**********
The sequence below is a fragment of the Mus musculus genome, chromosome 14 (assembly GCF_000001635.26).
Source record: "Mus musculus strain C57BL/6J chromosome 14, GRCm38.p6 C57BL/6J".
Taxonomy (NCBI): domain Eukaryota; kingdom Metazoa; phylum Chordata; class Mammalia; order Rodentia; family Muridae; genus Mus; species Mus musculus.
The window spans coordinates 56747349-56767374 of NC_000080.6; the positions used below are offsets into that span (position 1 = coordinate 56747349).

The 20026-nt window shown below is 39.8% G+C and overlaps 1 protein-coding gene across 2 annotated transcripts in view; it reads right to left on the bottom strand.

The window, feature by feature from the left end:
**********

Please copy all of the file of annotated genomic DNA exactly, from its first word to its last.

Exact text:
The sequence below is a fragment of the Mus musculus genome, chromosome 14 (assembly GCF_000001635.26).
Source record: "Mus musculus strain C57BL/6J chromosome 14, GRCm38.p6 C57BL/6J".
Taxonomy (NCBI): domain Eukaryota; kingdom Metazoa; phylum Chordata; class Mammalia; order Rodentia; family Muridae; genus Mus; species Mus musculus.
The window spans coordinates 56747349-56767374 of NC_000080.6; the positions used below are offsets into that span (position 1 = coordinate 56747349).

The 20026-nt window shown below is 39.8% G+C and overlaps 1 protein-coding gene across 2 annotated transcripts in view; it reads right to left on the bottom strand.

The window, feature by feature from the left end: